|Arizona Considers Changes to Testing Requirements for Graduation: Education bill HB 2037 passed the Senate Education Committee with an amendment on March 22. The Arizona Republic reports that the bill would replace a graduation requirement that students take the AzMERIT test and another science-based assessment with a requirement that students take either the SAT or the ACT during school hours. A recent pilot program funded by the state budget provided SAT and ACT test waivers to students in selected districts, but the $235,000 allocated for funding ran out before all the interested districts were funded.
New Bill in Colorado to Increase Communication About Dual Enrollment Options: Gov. John Hickenlooper (D) signed HB 1005 on March 22, new legislation that will require schools and districts to provide notice to all students about available dual enrollment options. The notice would be required to include information about the financial, academic and career benefits of concurrent enrollment course completion. The act takes effect 90 days from adjournment, which is expected to occur on May 9.
New Guidelines on Suspensions Offered in Georgia: The Georgia Senate passed HB 740 by a vote of 47-5 on March 21, which would require schools and local education agencies to conduct certain screenings, assessments and reviews prior to expelling or assigning a K-3 student a suspension of five or more days. The legislation is pending concurrence by the House. The House and Senate versions are substantively similar.
Computer Science Bill in Indiana: Gov. Eric Holcomb (R) signed SB 172/Public Law 132 on March 19. The bill, which takes effect July 1, establishes both the Next Level Computer Science Grant Program and the Next Level Computer Science Fund. Grants will be distributed to eligible entities to implement teacher professional development programs for training in teaching computer science. The Board of Education will be required to administer the program and fund and develop guidelines to award grants from the fund to eligible entities. Public schools and charter schools will be required to offer a computer science course as a one semester elective course beginning in 2021.
Michigan Seeks to Close the Talent Gap with $100M in Funding: Gov. Rick Snyder (R) announced the “Marshall Plan for Talent,” which includes $100 million in funding for public colleges and K-12 schools. The Governor’s new plan is designed to increase students’ awareness of careers in professional and vocational trades in effort to fill the projected 800,000 high-wage job openings in the state over the next few years. The funding will be used to create competency-based curricula for the Michigan public school system and will also support hiring additional career advisors and scholarships for low-income students.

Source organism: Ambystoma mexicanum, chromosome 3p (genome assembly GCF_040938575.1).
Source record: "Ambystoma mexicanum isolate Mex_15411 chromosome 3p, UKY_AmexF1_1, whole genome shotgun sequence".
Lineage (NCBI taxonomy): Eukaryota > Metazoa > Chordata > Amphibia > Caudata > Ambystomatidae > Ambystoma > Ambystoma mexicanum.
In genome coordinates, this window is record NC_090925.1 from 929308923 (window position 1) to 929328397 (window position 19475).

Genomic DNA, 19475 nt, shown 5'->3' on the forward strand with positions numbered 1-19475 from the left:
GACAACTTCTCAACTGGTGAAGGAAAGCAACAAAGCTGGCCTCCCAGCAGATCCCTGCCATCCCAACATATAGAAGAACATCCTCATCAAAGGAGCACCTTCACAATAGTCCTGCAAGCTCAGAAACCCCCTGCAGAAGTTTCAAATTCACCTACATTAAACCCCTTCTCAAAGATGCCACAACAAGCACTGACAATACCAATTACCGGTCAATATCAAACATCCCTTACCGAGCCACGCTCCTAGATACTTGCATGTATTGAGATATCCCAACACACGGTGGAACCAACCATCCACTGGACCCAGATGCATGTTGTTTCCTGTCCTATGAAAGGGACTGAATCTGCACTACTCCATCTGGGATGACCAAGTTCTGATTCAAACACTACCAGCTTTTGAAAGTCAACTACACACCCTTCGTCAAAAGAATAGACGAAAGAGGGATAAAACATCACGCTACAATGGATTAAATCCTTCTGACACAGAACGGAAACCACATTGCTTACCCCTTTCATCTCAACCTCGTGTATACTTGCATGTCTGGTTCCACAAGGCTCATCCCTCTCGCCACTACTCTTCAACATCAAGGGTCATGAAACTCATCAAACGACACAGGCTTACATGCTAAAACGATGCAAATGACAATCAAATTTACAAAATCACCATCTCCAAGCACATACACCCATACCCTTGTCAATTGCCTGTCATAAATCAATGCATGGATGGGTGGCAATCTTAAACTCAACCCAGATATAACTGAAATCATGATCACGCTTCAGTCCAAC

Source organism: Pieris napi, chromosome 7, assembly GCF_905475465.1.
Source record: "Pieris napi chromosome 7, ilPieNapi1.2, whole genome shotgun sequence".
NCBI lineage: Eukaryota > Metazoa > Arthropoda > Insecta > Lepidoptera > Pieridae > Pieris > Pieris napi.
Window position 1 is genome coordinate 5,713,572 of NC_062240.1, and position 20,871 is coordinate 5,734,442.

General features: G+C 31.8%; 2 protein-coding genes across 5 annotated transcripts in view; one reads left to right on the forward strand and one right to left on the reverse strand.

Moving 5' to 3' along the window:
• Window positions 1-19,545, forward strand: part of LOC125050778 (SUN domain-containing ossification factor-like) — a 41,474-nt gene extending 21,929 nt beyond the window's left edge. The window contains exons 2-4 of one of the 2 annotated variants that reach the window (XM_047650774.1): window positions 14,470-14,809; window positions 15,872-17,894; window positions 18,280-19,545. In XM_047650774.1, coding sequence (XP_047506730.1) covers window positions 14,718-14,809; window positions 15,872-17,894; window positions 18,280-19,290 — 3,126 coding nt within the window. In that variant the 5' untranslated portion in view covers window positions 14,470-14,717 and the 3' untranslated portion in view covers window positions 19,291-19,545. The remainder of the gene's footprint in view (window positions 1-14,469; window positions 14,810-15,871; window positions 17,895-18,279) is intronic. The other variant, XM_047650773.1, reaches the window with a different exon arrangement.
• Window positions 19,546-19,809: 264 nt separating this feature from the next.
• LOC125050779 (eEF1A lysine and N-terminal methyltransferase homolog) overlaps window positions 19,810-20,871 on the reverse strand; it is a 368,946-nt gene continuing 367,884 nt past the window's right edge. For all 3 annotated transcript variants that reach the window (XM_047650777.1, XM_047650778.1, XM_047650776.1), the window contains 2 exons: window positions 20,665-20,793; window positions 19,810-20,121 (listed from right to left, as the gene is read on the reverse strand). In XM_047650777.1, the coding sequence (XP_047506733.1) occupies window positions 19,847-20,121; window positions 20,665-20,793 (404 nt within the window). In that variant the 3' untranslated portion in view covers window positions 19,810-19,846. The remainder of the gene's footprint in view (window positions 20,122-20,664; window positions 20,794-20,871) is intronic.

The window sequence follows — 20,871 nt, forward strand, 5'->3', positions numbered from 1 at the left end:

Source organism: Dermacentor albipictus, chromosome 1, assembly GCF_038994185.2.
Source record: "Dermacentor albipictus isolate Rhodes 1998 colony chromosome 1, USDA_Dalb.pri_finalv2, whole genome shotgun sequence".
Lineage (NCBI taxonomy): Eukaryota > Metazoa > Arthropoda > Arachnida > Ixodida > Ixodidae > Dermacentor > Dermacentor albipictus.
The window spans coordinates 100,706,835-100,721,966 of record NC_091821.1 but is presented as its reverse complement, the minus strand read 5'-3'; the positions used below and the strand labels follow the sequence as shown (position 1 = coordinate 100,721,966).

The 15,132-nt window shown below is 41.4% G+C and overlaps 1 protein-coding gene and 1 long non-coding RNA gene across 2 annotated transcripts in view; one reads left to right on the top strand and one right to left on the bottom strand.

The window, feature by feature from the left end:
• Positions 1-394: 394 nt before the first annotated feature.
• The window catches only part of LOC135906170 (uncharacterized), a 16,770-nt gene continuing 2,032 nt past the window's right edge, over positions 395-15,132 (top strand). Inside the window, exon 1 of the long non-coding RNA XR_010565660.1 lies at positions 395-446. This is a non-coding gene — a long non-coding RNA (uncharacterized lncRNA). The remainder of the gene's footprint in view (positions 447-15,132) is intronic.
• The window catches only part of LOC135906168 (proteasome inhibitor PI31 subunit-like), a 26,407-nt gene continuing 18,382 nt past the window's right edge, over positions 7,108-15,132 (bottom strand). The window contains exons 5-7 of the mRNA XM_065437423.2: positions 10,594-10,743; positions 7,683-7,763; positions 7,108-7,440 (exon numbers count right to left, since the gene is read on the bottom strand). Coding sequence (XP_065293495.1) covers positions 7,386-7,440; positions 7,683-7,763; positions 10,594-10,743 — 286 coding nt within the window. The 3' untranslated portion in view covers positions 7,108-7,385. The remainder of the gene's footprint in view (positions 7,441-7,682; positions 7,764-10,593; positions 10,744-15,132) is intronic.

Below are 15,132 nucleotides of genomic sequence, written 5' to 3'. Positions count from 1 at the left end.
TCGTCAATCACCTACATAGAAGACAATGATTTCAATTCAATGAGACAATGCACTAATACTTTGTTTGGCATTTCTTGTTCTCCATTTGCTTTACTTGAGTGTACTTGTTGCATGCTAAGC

Transfer and Articulation in Virginia: HB 3 was presented to Gov. Ralph Northam (D) on March 26. Northam has until April 9 to act on the bill or it becomes law. In an effort to improve transfer and articulation from community colleges to four-year institutions, the bill would require the development of a standard “Passport Program” and a Uniform Certificate of General Studies program to be offered at each community college. By default, four-year institutions would need to accept courses in the passport program for credit, unless a waiver has been granted for a particular course of study. Four-year institutions would be required to map out career education pathways to allow students to see the classes necessary to complete a four-year program.
Washington Includes Two-Year Degrees in State Scholarship Fund: Gov. Jay Inslee (D) signed a bill to extend the $200 million Washington State Opportunity Scholarship to students earning short-term certificates and degrees from technical and community colleges in the STEM and health care fields. Previously, the scholarship only provided aid to low to middle income students completing a four-year bachelor’s degree in the designated fields. The legislative change reflects growing national support for 2-year degrees, and will help the state achieve its goal of 70 percent of high school graduates earning a postsecondary degree by 2030.
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